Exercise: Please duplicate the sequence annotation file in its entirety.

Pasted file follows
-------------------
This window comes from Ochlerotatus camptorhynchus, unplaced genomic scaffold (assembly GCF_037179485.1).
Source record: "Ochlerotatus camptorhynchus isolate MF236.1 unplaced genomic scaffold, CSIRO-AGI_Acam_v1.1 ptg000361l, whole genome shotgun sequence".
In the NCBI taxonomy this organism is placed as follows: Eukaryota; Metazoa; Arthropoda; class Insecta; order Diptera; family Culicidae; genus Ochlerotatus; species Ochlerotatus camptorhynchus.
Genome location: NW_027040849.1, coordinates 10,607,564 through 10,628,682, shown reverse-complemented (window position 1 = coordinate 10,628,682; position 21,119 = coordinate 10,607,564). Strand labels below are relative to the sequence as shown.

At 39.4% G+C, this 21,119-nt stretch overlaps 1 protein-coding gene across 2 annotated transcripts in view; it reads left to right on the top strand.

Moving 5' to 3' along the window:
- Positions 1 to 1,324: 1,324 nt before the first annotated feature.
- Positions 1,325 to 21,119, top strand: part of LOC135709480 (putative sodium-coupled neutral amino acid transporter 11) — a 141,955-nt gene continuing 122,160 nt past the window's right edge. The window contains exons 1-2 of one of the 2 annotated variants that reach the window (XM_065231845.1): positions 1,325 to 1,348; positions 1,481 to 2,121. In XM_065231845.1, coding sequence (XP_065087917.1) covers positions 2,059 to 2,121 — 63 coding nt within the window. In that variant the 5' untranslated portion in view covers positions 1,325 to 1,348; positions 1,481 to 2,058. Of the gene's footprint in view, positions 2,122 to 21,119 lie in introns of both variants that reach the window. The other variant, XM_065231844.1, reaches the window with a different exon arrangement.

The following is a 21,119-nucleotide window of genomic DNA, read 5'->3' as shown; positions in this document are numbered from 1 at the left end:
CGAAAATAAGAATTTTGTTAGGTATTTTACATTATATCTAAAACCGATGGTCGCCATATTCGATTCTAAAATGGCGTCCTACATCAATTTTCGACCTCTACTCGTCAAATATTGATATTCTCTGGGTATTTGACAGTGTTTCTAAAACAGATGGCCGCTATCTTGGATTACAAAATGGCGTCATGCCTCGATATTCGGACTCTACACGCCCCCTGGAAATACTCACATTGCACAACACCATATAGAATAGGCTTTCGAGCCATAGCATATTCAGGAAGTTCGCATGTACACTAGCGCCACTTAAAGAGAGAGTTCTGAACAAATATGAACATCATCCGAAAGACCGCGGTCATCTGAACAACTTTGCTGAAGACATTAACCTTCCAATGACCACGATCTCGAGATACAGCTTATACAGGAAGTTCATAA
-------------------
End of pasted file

This window comes from Ochlerotatus camptorhynchus, unplaced genomic scaffold (assembly GCF_037179485.1).
Source record: "Ochlerotatus camptorhynchus isolate MF236.1 unplaced genomic scaffold, CSIRO-AGI_Acam_v1.1 ptg000361l, whole genome shotgun sequence".
In the NCBI taxonomy this organism is placed as follows: Eukaryota; Metazoa; Arthropoda; class Insecta; order Diptera; family Culicidae; genus Ochlerotatus; species Ochlerotatus camptorhynchus.
Genome location: NW_027040849.1, coordinates 10,607,564 through 10,628,682, shown reverse-complemented (window position 1 = coordinate 10,628,682; position 21,119 = coordinate 10,607,564). Strand labels below are relative to the sequence as shown.

At 39.4% G+C, this 21,119-nt stretch overlaps 1 protein-coding gene across 2 annotated transcripts in view; it reads left to right on the top strand.

Moving 5' to 3' along the window:
- Positions 1 to 1,324: 1,324 nt before the first annotated feature.
- Positions 1,325 to 21,119, top strand: part of LOC135709480 (putative sodium-coupled neutral amino acid transporter 11) — a 141,955-nt gene continuing 122,160 nt past the window's right edge. The window contains exons 1-2 of one of the 2 annotated variants that reach the window (XM_065231845.1): positions 1,325 to 1,348; positions 1,481 to 2,121. In XM_065231845.1, coding sequence (XP_065087917.1) covers positions 2,059 to 2,121 — 63 coding nt within the window. In that variant the 5' untranslated portion in view covers positions 1,325 to 1,348; positions 1,481 to 2,058. Of the gene's footprint in view, positions 2,122 to 21,119 lie in introns of both variants that reach the window. The other variant, XM_065231844.1, reaches the window with a different exon arrangement.

The following is a 21,119-nucleotide window of genomic DNA, read 5'->3' as shown; positions in this document are numbered from 1 at the left end:
CGAAAATAAGAATTTTGTTAGGTATTTTACATTATATCTAAAACCGATGGTCGCCATATTCGATTCTAAAATGGCGTCCTACATCAATTTTCGACCTCTACTCGTCAAATATTGATATTCTCTGGGTATTTGACAGTGTTTCTAAAACAGATGGCCGCTATCTTGGATTACAAAATGGCGTCATGCCTCGATATTCGGACTCTACACGCCCCCTGGAAATACTCACATTGCACAACACCATATAGAATAGGCTTTCGAGCCATAGCATATTCAGGAAGTTCGCATGTACACTAGCGCCACTTAAAGAGAGAGTTCTGAACAAATATGAACATCATCCGAAAGACCGCGGTCATCTGAACAACTTTGCTGAAGACATTAACCTTCCAATGACCACGATCTCGAGATACAGCTTATACAGGAAGTTCATAA